My Ducks Were Stolen By a Raccoon?

Discussion in 'Ducks' started by Swiftblack, Nov 7, 2014.

  1. Swiftblack

    Swiftblack In the Brooder

    Apr 13, 2014
    A few months ago a raccoon managed to take both of my ducks at separate times even though we had built a pen for them with posts and plastic mesh. (our yard was fenced in completely as well so we thought they were safe for the most part) I had ducklings before but they were killed by my dog who was let outside while i was asleep by an unknowing family member, so i was upset and frustrated and decided that i would stop getting ducks, as i obviously didn't have what it took to care for them at the time. I still miss them, so I've decided to try again and see if i could invest in proper housing that would be predator safe.

    What would be a good enclosure that i could let the ducks roam around the yard during the day but they could get into safety when they needed to, and if i were out late and i wasn't able to put them in their coop right away after dark they'd still be moderately safe?
  2. Amiga

    Amiga Overrun with Runners

    Jan 3, 2010
    Southern New England
    So far, I have not found a compromise between letting the ducks have the whole yard and keeping them safe from predators, especially after dark.

    Whenever I find myself fretting that they are not "free enough," I review. Are they healthy? Content? Do we make time frequently to hang out together in the yard, where I can keep an eye on things and protect them to the best of my ability?

    When I cannot be on site, they are in a secure Day Pen. It protects them from the kinds of things that drop by during the day - hawks, cats, dogs (wild and domestic). It has fence top, bottom and sides. 2"x3" woven wire with 1" chicken wire on top. That will not keep raccoons from being able to reach in and grab for them. But those are a concern at night. It will keep foxes away - foxes will come out during the daylight hours here. Not just rabid foxes. Ours like to come out in the late afternoon while it's still light.

    Before dark, I take them into the Night Pen. No predator I know of around here can get in there. And I can hear them - so if anything scares them, I can get to them right away. The night pen is roomy, in case of big storms and long cold days. I visit them there, and give treats, read, sing, and entertain them.

    If I cannot be here to get them in at sundown, I either make arrangements to have a friend (who has been trained) do so, or I make sure they have plenty of fresh bedding (which I do all the time anyway, just in case I have to skip a day), food, and water. And they stay in the Night Pen. The Night Pen has two windows. One is standard 2 x 3 ft, the other is a 9 ft wide window. Lots of natural light. There is good ventilation.

    They may get a little bored. But I ask myself - is being a little bored such a bad thing? Nope. They are safe, and healthy, and content.
    2 people like this.
  3. needlessjunk

    needlessjunk Crowing

    May 19, 2014
    Georgetown, TX
    My set up is a bit different since I'm in the suburbs. We have very few predators during the day. Usually its a squirrel and my dogs chase them out. Cats are not too keen on coming in my yard because all of my neighbors have dogs that are out almost all day. We have hawks but mostly it is just grackles. We have lots of cover in my yard, 15ft trampoline, lots of trees and a decent covered patio. They most hang out on the patio and peck my back door till I come out and give them treats. I know there are risks to them being able to free range them all day and I feel like I have done almost everything in my power to protect them. At dusk they go into a nicely predator proofed house. All opening are covered with hardware cloth that is screwed in with washers and most of it is sandwiched between wood. There has been one time I was not home before night fall and I was so scared but they went in their house and went to sleep when I checked on them. Usually I put them up if I know we won't be home in time. The problem I see with not securing them at nighttime is that if they can go into their house so can whatever it is that wants to eat them. Your only real option it to keep them secure if you will not be home in time to put them up. As for family letting the dogs out they make little screw type locks that you can put on a sliding glass door track to keep people from opening it up. I used them to keep my kids from accidentally letting the dogs out when the ducks were new. Now they are get along and it isn't an issue.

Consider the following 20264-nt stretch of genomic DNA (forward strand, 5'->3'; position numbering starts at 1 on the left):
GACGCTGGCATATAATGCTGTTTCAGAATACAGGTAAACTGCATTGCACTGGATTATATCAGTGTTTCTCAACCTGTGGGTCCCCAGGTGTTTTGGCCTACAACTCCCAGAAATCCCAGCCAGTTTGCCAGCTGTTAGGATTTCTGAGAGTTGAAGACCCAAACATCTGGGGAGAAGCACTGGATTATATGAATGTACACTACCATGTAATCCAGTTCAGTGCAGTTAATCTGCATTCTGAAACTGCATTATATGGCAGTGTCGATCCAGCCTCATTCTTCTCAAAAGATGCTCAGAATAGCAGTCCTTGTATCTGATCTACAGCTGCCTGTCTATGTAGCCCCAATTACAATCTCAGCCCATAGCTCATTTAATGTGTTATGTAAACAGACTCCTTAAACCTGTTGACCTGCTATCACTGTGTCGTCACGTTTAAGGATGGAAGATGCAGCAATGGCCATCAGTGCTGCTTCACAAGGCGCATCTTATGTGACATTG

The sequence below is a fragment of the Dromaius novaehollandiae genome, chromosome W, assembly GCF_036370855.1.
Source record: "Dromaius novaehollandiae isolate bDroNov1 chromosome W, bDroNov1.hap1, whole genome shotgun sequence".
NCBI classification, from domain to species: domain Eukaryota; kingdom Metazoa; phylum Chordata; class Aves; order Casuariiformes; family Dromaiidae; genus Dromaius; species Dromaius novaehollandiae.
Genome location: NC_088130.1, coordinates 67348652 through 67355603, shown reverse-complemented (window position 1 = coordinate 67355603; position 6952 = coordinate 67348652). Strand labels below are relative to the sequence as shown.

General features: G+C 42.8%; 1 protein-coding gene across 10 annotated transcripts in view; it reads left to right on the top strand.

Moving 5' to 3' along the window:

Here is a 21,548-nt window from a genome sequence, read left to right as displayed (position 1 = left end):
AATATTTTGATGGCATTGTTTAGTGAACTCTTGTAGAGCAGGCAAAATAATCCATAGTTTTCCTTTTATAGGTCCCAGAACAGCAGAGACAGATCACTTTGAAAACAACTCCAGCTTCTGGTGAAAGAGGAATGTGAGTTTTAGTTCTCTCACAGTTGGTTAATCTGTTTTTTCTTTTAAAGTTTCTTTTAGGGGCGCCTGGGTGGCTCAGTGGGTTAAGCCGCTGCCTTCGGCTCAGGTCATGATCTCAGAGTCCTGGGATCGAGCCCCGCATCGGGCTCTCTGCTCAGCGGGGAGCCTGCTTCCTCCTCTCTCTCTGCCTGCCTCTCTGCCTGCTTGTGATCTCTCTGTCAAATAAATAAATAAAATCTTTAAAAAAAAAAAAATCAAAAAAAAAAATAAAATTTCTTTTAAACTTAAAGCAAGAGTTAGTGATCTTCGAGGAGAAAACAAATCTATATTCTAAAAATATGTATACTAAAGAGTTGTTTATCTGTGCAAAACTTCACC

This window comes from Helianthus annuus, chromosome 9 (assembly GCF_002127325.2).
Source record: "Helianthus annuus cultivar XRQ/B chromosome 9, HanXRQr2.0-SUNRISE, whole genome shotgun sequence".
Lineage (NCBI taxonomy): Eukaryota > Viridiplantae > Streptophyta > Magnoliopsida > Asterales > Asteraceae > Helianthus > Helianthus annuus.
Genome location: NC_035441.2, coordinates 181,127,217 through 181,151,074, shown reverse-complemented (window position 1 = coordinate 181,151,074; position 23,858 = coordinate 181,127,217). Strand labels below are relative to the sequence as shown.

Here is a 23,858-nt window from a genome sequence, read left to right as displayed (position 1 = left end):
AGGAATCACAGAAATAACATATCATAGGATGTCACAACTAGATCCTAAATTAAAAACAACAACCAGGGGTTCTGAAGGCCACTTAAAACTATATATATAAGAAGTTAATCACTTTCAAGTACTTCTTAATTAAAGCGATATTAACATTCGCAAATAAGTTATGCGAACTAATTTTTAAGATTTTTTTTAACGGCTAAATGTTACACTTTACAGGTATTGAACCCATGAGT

1 person likes this.
  4. Orca5094

    Orca5094 Songster

    Jul 26, 2014
    When I'm not physically out with them, my ducks have a secured yard they are out in during the day. It is fully enclosed with chicken wire (including on top so no aerial predators can get in). I have stronger wire along the bottom that curves out from the pen along the ground to discourage any diggers from getting in. Then around the outside of the pen I also have an electric fence. Nothing is getting my babies! ;) At night they are locked inside their 100% secured duck house.

    Of course here in Sweden we don't have raccoons to worry about. Those buggars can pretty much get into anything, you have to be really careful. They climb over fences and can drop down from trees that hang over pens as well (used to live in the US so I know the extent of their evil abilities). And plastic or mesh fences they will naturally just chew through or rip open very easily. So yeah, I would suggest a hard wire pen that is enclosed on top (and an electric fence attached to the outside as well if you can) to keep your ducks safe from the raccoons, foxes, etc.
    1 person likes this.

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